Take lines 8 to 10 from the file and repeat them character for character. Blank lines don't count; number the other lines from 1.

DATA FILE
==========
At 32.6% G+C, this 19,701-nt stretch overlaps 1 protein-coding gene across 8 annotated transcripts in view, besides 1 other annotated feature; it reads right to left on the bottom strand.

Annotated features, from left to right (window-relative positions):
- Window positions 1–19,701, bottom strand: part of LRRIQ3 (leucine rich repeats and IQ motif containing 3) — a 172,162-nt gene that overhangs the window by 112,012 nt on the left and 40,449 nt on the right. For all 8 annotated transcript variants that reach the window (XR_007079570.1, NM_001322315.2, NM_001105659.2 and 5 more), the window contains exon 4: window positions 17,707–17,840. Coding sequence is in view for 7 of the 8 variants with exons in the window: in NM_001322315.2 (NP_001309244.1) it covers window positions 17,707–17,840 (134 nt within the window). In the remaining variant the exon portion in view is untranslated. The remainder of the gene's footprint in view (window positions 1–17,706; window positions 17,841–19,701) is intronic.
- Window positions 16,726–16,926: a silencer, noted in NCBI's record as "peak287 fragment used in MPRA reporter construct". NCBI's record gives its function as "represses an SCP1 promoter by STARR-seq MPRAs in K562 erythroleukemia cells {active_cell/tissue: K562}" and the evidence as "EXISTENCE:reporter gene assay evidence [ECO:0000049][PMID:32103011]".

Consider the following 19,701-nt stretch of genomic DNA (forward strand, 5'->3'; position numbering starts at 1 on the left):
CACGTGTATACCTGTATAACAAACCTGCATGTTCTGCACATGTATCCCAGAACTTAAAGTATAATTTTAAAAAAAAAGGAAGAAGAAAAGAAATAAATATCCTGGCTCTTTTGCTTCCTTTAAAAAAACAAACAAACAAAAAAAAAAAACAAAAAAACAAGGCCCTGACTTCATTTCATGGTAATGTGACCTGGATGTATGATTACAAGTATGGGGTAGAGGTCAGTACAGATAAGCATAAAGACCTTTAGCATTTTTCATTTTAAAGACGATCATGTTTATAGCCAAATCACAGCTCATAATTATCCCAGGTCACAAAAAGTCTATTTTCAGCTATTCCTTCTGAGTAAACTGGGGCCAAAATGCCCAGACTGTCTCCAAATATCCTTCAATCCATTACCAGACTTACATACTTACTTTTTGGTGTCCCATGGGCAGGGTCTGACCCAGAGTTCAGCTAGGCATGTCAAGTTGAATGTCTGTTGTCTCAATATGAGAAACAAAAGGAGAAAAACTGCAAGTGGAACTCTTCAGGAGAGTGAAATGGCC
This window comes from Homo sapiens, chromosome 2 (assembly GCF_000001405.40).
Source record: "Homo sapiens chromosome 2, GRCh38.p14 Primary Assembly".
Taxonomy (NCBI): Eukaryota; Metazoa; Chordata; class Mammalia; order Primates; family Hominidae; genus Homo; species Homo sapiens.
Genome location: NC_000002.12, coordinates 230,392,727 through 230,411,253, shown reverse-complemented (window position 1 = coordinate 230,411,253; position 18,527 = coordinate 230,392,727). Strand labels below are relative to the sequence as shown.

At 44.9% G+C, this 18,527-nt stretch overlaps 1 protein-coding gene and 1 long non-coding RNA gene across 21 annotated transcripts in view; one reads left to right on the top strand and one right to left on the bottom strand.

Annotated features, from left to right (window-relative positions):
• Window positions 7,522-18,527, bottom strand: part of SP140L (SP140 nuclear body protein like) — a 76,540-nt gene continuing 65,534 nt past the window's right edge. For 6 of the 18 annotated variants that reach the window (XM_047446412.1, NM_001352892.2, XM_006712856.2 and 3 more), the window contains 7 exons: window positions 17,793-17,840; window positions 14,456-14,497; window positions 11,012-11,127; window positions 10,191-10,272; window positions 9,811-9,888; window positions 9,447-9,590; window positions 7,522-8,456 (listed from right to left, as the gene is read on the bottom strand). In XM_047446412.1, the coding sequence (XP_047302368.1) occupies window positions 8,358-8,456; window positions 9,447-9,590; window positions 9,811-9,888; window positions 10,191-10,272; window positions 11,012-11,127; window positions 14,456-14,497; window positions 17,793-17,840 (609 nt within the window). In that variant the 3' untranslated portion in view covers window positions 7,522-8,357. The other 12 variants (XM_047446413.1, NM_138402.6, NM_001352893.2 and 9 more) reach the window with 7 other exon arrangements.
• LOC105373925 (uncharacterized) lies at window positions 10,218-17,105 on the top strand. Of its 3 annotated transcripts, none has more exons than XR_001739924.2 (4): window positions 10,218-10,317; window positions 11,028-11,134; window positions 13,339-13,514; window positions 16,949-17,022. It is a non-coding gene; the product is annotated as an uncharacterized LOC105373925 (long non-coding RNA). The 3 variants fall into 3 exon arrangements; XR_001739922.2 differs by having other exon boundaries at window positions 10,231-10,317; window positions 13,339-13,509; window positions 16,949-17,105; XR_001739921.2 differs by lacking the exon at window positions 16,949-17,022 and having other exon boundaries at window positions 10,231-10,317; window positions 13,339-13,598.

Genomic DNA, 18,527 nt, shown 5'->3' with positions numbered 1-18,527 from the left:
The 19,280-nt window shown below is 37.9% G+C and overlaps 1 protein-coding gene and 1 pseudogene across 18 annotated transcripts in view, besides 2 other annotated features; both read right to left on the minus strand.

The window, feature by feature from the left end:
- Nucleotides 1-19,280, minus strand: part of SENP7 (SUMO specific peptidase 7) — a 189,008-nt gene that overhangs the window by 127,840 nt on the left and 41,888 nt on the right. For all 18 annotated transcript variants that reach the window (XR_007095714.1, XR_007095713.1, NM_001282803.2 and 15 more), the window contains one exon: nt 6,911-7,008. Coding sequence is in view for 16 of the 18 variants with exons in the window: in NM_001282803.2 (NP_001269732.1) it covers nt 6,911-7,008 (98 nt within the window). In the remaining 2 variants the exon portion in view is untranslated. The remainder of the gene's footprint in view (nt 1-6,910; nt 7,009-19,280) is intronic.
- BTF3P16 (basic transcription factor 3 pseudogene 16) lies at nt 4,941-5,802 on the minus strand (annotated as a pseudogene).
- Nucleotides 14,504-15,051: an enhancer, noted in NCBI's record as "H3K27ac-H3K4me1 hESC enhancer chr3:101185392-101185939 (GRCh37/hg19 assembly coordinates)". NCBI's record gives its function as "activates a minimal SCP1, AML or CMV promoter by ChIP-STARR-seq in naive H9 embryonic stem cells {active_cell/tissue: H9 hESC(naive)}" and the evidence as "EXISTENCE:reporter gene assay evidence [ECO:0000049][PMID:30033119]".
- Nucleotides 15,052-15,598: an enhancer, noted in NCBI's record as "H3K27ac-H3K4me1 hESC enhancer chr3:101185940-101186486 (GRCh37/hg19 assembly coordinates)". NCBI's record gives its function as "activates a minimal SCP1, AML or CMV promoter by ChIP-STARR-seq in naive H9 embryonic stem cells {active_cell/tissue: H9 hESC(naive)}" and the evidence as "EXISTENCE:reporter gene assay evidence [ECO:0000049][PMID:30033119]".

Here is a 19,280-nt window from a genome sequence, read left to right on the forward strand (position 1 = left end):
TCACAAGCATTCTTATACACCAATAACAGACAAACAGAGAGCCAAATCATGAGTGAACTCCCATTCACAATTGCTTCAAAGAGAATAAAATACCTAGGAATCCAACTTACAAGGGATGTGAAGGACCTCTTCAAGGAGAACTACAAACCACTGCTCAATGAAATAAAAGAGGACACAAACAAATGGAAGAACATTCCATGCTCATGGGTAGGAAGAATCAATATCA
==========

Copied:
Source record: "Homo sapiens chromosome 2, GRCh38.p14 Primary Assembly".
Taxonomy (NCBI): Eukaryota; Metazoa; Chordata; class Mammalia; order Primates; family Hominidae; genus Homo; species Homo sapiens.
Genome location: NC_000002.12, coordinates 230,392,727 through 230,411,253, shown reverse-complemented (window position 1 = coordinate 230,411,253; position 18,527 = coordinate 230,392,727). Strand labels below are relative to the sequence as shown.